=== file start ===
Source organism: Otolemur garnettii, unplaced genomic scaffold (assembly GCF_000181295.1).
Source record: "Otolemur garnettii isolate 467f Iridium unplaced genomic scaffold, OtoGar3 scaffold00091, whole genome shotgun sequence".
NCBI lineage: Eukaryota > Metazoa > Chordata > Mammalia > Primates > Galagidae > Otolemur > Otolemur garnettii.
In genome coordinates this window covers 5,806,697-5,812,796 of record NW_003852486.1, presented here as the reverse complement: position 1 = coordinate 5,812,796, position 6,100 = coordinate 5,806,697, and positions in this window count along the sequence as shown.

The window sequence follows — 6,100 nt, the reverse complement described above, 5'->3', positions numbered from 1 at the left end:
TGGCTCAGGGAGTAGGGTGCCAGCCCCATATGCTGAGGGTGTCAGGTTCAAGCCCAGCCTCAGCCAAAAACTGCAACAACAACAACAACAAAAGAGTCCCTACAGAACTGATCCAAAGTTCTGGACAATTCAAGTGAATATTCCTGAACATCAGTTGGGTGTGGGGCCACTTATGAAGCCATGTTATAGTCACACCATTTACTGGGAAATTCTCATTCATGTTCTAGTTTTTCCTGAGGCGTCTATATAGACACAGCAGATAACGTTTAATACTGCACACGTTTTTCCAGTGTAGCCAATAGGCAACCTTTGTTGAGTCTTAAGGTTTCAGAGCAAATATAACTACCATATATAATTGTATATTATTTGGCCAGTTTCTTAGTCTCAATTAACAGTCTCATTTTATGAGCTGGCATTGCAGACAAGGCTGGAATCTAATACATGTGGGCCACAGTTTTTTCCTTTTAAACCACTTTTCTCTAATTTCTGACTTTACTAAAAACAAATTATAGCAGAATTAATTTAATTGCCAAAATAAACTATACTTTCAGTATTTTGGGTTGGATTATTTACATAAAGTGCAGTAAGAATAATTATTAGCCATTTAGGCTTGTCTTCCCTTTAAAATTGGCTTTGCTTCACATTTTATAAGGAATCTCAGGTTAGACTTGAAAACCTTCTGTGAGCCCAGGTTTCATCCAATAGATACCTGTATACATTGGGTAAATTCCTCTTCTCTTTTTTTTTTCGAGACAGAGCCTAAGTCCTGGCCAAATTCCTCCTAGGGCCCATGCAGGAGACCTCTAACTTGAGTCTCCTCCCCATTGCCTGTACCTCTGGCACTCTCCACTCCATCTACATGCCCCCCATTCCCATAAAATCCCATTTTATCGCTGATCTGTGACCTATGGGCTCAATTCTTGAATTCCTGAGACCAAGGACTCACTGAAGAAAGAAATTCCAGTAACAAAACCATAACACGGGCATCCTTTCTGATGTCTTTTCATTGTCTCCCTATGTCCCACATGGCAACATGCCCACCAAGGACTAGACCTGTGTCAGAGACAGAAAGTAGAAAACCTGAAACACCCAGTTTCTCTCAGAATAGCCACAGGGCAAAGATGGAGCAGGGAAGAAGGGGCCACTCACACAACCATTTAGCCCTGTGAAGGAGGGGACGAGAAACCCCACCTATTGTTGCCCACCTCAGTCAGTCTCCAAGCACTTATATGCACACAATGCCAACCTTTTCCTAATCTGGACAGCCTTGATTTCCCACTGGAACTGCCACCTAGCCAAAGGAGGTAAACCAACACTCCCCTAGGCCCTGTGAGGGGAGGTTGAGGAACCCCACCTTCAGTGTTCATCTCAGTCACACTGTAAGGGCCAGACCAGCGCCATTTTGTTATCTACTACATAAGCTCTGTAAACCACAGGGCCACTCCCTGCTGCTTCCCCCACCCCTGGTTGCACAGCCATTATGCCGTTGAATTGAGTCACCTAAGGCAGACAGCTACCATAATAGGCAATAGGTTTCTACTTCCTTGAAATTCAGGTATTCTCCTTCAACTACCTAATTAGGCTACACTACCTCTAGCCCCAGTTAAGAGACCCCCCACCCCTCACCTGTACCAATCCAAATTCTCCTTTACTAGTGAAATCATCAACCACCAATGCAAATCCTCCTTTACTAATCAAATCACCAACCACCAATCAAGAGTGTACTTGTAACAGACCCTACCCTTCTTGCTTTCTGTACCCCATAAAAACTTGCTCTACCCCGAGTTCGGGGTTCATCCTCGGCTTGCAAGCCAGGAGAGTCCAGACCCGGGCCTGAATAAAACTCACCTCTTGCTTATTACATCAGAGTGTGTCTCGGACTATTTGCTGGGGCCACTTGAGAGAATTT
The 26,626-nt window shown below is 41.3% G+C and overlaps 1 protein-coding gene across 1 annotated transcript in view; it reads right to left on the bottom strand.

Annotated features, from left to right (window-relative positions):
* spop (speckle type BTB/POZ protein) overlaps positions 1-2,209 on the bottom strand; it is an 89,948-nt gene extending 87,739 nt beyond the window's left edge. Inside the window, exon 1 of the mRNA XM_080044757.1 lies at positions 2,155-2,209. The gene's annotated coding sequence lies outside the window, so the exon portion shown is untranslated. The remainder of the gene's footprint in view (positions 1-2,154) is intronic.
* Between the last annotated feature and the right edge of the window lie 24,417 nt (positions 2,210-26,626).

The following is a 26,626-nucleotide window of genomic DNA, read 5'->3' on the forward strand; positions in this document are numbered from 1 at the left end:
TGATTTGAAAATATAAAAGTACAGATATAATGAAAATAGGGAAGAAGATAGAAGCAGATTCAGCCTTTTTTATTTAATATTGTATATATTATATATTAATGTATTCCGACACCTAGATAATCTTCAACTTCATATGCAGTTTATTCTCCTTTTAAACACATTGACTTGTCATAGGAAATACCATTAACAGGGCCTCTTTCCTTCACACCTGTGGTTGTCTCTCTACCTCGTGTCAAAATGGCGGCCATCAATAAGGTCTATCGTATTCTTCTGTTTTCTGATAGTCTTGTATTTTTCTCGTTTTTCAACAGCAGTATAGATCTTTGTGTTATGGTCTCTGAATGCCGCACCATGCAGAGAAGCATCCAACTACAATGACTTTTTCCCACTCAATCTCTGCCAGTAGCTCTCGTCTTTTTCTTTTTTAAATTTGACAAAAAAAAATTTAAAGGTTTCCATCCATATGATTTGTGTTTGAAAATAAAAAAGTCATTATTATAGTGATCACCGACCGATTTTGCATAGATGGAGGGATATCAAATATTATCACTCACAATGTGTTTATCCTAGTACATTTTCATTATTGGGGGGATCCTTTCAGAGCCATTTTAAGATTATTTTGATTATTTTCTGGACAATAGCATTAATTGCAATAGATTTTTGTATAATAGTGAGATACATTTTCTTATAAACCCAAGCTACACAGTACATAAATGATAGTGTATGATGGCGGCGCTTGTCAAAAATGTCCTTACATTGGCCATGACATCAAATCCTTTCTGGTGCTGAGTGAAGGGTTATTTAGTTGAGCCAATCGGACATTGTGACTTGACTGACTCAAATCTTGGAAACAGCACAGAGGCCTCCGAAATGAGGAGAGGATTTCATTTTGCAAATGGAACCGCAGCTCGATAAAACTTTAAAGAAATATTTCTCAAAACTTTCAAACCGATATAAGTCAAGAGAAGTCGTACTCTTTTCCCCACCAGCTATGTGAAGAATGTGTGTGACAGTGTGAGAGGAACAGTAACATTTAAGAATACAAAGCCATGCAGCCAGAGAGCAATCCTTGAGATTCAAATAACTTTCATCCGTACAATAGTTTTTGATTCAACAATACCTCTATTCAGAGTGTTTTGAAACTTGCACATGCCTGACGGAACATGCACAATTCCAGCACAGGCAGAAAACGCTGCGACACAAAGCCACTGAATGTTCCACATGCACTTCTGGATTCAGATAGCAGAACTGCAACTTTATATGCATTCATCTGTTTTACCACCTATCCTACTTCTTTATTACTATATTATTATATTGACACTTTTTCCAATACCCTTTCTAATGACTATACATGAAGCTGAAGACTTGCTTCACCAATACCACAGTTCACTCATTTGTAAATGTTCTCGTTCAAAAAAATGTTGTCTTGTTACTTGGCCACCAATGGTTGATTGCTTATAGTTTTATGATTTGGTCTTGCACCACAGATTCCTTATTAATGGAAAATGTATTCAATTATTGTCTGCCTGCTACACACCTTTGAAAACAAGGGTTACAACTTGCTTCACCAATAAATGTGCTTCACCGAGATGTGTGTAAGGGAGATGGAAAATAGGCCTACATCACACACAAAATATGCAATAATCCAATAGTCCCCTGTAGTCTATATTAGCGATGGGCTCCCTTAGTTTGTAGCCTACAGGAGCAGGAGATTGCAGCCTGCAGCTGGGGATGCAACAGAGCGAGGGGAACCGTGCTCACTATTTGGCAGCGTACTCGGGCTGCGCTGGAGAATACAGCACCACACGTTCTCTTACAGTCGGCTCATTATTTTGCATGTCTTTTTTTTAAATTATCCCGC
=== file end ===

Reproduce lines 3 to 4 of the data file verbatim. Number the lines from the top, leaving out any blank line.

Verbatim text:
NCBI lineage: Eukaryota > Metazoa > Chordata > Mammalia > Primates > Galagidae > Otolemur > Otolemur garnettii.
In genome coordinates this window covers 5,806,697-5,812,796 of record NW_003852486.1, presented here as the reverse complement: position 1 = coordinate 5,812,796, position 6,100 = coordinate 5,806,697, and positions in this window count along the sequence as shown.